I love a globe. There’s simple joy in being hypnotised by the cascading sweep of the Americas, contemplating the distant familiarity of England, and contending with innumerable Stans where once was the muscular bulk of the USSR.
Ah, seduced by a sphere.
For my birthday Mum and Dad bought me a standing floor globe, and Sunday morning Max and I assembled its dark wooden frame before slotting in the tilted ball. Max gave it a spin.
Ocean. Land. Giddy revolutions. Ocean. Land.
Like the best gifts it’s made me reflect.
Alex and Max often chat about the wider world, and as they engage with the possibilities, their curiosity is comforting. Globes encourage this.
“Alex, how deep is the Marianas Trench?”
“Really deep. You couldn’t even touch the bottom.”
And last year, walking by the Singapore River-
“Max, when we’re older, like probably thirteen, Joseph and I are climbing Mt Everest. We won’t even need any oxygen tanks.”
“No oxygen tanks! Really?”
As a kid I had enchanted possessions. The tape recorder and accompanying best of Little River Band cassette I received one Christmas; my first cricket bat- Polyarmoured, and now resting in a cupboard at Mum and Dad’s, and a yellow, wooden skateboard. But, in our house in Kapunda the globe of my childhood held quiet and enduring power over me, like a mystic. Globes conjure memories, and are gateways into our future.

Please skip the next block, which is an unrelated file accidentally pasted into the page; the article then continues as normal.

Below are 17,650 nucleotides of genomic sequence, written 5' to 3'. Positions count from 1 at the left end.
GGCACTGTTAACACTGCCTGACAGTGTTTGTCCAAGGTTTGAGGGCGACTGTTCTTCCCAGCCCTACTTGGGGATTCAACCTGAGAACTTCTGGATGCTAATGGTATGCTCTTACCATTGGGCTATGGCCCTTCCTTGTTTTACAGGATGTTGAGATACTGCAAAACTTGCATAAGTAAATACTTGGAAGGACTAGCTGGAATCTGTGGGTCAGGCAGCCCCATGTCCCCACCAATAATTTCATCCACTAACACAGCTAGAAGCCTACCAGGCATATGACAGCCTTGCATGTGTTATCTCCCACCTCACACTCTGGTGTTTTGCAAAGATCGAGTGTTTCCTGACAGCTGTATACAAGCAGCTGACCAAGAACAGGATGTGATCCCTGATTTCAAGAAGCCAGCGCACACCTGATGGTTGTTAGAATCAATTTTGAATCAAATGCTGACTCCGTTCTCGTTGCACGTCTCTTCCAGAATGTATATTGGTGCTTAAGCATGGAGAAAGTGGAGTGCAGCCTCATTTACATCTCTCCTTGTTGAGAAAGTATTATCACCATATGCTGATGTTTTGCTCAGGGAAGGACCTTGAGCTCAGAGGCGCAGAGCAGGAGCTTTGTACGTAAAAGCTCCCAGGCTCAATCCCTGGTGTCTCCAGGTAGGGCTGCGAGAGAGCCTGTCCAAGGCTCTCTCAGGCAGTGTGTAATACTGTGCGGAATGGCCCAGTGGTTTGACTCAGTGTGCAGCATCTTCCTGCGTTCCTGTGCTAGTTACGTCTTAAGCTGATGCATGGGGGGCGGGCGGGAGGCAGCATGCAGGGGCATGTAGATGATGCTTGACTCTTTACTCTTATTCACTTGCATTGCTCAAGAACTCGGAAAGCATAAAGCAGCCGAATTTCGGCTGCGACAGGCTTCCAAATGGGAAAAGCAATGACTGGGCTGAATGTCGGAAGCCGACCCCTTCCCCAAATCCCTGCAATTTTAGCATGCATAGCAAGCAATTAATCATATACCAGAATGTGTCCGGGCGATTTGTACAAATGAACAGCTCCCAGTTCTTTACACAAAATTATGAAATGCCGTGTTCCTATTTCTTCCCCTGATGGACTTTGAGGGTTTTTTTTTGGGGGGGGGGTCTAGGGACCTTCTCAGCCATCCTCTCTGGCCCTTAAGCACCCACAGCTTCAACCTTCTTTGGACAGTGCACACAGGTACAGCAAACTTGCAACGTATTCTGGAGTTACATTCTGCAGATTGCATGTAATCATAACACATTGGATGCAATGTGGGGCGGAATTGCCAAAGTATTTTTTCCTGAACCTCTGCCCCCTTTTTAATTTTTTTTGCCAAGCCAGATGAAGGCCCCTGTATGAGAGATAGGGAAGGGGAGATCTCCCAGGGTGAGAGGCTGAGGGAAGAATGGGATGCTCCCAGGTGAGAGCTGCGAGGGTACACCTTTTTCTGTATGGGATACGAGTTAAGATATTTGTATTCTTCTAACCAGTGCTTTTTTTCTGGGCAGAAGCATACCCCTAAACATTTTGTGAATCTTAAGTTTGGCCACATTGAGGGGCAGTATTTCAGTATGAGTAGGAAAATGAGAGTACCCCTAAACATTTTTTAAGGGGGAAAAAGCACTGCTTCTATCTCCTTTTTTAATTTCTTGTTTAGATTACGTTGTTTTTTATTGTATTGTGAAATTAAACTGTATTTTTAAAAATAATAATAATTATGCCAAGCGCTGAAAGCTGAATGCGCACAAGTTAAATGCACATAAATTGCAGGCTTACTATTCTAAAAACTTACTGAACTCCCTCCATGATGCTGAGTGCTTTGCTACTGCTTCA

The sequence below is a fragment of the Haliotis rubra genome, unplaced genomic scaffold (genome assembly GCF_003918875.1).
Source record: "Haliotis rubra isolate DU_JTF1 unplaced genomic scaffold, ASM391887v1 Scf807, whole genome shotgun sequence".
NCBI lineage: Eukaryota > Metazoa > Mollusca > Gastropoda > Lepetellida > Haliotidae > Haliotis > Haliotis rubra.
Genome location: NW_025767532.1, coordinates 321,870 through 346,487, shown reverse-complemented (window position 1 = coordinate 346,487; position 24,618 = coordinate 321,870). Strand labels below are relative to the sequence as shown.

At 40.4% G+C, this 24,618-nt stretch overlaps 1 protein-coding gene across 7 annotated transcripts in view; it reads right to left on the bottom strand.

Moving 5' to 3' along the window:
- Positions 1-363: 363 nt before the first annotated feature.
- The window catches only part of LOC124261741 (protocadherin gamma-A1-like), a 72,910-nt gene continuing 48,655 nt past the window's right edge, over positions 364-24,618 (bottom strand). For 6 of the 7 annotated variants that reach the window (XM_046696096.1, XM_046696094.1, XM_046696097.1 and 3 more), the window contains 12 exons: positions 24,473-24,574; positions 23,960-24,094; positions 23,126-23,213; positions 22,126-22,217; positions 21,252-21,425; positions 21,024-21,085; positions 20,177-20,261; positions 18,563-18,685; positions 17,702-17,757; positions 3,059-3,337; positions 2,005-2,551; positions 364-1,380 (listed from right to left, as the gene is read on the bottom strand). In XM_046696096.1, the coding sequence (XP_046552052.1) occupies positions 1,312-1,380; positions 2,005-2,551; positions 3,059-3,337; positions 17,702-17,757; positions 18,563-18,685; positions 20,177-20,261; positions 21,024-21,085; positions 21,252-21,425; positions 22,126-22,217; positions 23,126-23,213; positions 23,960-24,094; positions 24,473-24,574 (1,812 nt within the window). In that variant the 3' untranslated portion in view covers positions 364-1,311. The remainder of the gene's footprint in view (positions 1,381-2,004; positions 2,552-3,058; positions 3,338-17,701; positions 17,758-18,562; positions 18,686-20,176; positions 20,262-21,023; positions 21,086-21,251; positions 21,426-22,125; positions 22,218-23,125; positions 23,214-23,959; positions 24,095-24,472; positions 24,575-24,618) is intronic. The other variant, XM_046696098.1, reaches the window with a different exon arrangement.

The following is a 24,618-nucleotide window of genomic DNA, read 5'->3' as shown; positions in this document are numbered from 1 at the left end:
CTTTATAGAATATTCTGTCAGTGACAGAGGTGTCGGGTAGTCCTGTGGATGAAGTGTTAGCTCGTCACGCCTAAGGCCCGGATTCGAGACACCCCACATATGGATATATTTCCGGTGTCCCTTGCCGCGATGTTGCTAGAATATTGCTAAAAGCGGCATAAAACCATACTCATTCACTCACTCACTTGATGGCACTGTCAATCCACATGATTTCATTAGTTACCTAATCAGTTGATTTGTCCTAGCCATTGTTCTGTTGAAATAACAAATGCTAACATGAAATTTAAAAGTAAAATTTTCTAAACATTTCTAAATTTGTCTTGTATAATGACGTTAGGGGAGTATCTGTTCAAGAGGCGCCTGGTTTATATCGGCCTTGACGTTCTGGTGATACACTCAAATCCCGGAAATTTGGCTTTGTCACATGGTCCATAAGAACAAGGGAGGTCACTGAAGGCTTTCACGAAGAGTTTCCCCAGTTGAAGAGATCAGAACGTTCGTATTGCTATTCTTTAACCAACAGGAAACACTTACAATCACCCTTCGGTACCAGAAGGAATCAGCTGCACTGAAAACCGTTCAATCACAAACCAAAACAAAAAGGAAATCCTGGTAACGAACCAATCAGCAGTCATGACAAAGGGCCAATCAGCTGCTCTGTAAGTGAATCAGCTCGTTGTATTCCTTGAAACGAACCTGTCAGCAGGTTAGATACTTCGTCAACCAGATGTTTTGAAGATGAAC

From his Nanna and Poppa Alex also got one for his eighth birthday. With eyes widening he ripped the wrapping paper from the box then hopped about the room with delight. His globe came with a touch-activated light, and when the boys are in bed, it cloaks their room with a snug glow. Living in a corner, it watches over them, a silent sentry as they sleep.
As an adult how did I survive so long without a globe? For too many years my homes were without one; emptier dwellings surely dulled by their absence, and now we’ve three, offering buzzing invitations to our planet’s mysteries and marvels, and voyages and stories. Our imaginative power is enhanced. They’re as essential as milk and I love turning them gently like a monk, fingers on the thermoplastic joy, meditating on unknown places, and the promise of drenching wonder.
Globes urge consideration of yourself, and the bustling world, waiting for you, just outside.
For our boys, I hope as much.
Thanks to Mum and Dad for their gifts of globes, over many decades.